Jul 20, 2012

Notes on 'Freedom'

I read Franzen’s celebrated The Corrections last year and reviewed it here. To ask me to choose between the earlier novel and Freedom would be like asking a woman to choose between poetry and perfume.

Despite the similarities, there are obvious differences between the two novels. Freedom clearly exhibits its creator’s age - by age I don’t imply any bettering of his craft; simply, that he is more obviously sentimental, more accepting of human failures and the lies we tell ourselves and each other to make life bearable.

There are obvious flaws in the story, its ending being a convenient copout that enables everyone to live-as-happily-as-they-could-ever-after. But this is Franzen writing after 9/11, after the collapse of the Lehman Brothers, after he has seen thousands of families losing their homes, and the government embroiled in an endless war on terror. This is Franzen who knows that the great culture of Thomas Jefferson and Abraham Lincoln has long disappeared and states like Arizona are now seeking Bills that will enable public officials to arrest Hispanics and other minorities without an actual warrant should they be suspected of not carrying proper papers.

There’s a reason why Franzen is hailed as The American novelist of our times, up there with Fitzgerald and Steinbeck and Roth. A lot of American novelists have managed to capture the fine details and nuances of what it means to live in America, what is it that distinguishes this great nation from the Continent, its all embracing culture at odds with its history of violence and racism. But Franzen goes a step further. He brings to us the smells of Taco Bell, the staid lifestyle in the god-fearing midwest, the upward social mobility and distancing from one’s roots as one moves eastwards, and in the midst of all this, he places the minds and thoughts of actual lived lives. His characters are never caricatures trying to support an idea, they are all people who we have met at the supermarket, who we are in our daily lives.

The Corrections recounted the story of the Lamberts—Arthur and Enid and their three children. Freedom tells the story of the Berglunds—Walter and Patty and their two children. Educated, financially sound, holders of liberal principles, the Berglunds have everything and slowly proceed to lose it all. Introducing and explaining their liberal attitudes, Franzen adds with a nasty aside that they were the "the super-guilty sort of liberals who needed to forgive everybody so their own good fortune could be forgiven; who lacked the courage of their privilege."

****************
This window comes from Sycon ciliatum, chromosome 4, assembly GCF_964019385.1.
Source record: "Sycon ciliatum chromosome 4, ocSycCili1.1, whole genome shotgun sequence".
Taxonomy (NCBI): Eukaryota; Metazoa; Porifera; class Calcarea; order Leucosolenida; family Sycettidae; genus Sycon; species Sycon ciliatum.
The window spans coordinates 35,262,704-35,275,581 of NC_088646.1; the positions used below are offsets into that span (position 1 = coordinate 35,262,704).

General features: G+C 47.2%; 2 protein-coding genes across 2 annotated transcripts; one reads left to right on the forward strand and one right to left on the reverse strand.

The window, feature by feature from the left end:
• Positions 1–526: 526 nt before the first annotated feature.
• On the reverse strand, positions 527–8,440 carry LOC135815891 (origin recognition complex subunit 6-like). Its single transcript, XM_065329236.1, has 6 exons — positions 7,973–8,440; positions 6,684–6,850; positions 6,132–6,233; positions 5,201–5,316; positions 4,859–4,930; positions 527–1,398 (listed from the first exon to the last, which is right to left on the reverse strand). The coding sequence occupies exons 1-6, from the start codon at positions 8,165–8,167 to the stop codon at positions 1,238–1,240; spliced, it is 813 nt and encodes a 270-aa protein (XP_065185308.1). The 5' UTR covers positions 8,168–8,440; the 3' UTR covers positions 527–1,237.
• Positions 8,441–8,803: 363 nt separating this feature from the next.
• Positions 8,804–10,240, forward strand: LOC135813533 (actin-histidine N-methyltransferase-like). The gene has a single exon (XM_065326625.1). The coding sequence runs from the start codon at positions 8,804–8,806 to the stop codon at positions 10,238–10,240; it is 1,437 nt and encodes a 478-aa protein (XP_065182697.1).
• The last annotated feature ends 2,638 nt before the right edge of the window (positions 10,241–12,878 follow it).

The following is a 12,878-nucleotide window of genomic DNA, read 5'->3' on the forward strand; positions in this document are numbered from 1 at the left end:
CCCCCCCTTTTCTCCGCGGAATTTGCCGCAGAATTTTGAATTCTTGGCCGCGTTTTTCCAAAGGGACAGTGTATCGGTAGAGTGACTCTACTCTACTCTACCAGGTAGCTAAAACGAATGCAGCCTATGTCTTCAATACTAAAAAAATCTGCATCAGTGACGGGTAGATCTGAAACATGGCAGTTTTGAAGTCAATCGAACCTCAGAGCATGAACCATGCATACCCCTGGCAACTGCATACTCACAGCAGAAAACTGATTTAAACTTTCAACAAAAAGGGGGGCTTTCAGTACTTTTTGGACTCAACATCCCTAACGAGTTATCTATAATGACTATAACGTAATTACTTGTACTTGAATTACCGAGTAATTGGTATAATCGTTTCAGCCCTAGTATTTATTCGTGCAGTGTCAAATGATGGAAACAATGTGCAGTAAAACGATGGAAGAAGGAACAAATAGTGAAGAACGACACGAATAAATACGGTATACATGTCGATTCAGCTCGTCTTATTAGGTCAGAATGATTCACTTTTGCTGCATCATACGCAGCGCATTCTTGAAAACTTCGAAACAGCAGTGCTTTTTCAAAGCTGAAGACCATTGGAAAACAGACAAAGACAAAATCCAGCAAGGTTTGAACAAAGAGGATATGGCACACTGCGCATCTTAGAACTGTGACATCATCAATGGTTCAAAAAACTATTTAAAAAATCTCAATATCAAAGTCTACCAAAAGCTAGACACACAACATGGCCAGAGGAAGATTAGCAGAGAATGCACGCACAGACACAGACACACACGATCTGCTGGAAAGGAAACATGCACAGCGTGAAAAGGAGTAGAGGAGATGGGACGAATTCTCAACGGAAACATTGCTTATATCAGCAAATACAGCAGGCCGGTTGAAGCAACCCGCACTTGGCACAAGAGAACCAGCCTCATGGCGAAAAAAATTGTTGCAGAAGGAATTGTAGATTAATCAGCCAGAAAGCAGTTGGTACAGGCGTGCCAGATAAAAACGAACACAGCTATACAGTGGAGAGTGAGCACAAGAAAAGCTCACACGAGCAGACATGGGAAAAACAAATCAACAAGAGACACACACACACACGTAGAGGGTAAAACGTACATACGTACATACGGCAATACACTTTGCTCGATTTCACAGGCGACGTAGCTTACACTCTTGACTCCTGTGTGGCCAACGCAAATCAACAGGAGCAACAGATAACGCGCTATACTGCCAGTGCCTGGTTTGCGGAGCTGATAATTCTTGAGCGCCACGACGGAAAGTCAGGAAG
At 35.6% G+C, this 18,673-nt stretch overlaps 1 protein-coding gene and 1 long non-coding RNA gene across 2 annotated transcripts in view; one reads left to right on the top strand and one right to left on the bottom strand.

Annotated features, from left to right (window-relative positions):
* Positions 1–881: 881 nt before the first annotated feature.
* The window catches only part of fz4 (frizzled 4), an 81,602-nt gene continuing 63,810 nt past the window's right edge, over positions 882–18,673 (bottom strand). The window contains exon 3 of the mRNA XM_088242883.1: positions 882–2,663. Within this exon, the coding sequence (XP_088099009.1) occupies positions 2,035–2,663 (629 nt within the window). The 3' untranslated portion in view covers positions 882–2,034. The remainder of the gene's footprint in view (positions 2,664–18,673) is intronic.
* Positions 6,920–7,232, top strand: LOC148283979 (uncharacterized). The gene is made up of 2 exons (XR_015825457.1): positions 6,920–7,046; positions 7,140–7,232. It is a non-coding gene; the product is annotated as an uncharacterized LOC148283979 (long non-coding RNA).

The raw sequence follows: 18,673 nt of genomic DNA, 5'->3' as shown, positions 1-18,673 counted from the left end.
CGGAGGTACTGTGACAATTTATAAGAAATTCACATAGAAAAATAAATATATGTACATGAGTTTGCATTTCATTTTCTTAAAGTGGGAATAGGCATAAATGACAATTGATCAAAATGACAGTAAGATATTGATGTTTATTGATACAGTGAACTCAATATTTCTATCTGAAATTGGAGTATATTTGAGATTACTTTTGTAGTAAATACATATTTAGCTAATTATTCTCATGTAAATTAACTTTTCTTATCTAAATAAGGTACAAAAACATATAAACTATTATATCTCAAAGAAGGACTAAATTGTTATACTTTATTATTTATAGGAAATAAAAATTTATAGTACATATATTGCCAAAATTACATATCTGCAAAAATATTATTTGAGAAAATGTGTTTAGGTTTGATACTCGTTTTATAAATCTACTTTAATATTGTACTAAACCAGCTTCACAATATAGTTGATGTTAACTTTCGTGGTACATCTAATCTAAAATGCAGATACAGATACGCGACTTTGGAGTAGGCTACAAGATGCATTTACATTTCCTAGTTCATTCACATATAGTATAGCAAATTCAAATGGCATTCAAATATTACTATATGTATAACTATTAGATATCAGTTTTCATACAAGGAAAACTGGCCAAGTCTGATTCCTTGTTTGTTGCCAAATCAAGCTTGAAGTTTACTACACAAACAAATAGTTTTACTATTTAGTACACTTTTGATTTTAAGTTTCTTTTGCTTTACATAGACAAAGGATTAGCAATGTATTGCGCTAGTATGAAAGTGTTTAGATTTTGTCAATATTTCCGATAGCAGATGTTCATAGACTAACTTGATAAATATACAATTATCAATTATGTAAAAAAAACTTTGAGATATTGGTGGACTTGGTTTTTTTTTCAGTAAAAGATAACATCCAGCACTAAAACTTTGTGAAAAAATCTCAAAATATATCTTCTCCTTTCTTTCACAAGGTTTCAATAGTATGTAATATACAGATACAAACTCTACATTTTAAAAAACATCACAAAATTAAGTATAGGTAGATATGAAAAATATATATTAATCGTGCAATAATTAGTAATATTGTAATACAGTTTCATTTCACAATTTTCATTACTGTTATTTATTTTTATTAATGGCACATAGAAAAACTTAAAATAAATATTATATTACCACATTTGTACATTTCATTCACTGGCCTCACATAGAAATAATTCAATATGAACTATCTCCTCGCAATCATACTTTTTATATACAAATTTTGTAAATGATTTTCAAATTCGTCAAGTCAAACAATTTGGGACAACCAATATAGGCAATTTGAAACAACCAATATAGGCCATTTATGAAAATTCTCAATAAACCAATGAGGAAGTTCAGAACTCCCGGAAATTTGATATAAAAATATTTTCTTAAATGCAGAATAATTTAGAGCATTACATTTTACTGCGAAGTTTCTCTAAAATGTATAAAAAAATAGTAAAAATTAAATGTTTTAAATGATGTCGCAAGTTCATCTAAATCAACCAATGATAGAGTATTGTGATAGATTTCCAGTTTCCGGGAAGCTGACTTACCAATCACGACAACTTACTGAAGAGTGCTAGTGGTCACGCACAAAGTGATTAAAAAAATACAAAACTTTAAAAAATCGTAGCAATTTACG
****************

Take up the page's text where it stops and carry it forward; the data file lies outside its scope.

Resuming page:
Patty and Walter live in the suburbs of St Paul, Minnesota, with their two children Jessica and Joey. The novel opens just as the Berglunds are about to relocate to Washington DC from Minnesota, after Joey has left home and moved in with their next door neighbor, and Jessica is practically not on speaking terms with her mother. We learn that Patty was a former basketball champion who was forced to give up the game after an injury; though she was always strongly attracted to Richard Katz, lead singer of the indie band The Traumatics, she ended up marrying his best friend Walter. Things nearly develop between Patty and Richard whom Patty knows she is ‘somewhat more than sort of into’ but not quite.

While the reader may gnash his teeth in frustration at Patty’s impulsive marriage, Franzen has done enough groundwork before to prepare us for this. Patty is the daughter of the powerful and influential Emersons who clearly have no use for a jock daughter and are only too happy when she chooses to apply to an out-of-state college. These are people who are willing to look the other way when they learn that Patty has been raped by the son of one of their close associates. Confronting Patty’s outrage after the incident, “Her dad turned to her like an attorney. Like an adult addressing another adult, ‘ You drop it’, he said. Forget abt it; move on.”

So acute is Patty’s loneliness and misery in her earliest years that everything she does in retrospect, is a life-long reaction to these events and their terrible impact on her psyche. Later she writes, ‘Looking back now, (she) sees her younger self as one of those miserable adolescents so angry at her parents that she needed to join a cult where she could be nicer and friendlier and more generous and subservient than she could bring herself to be at home anymore. Her cult just happened to be basketball.’ When she meets Walter, it seems to be the ‘first time that a person had ever looked through her jock exterior and; seen lights on inside.’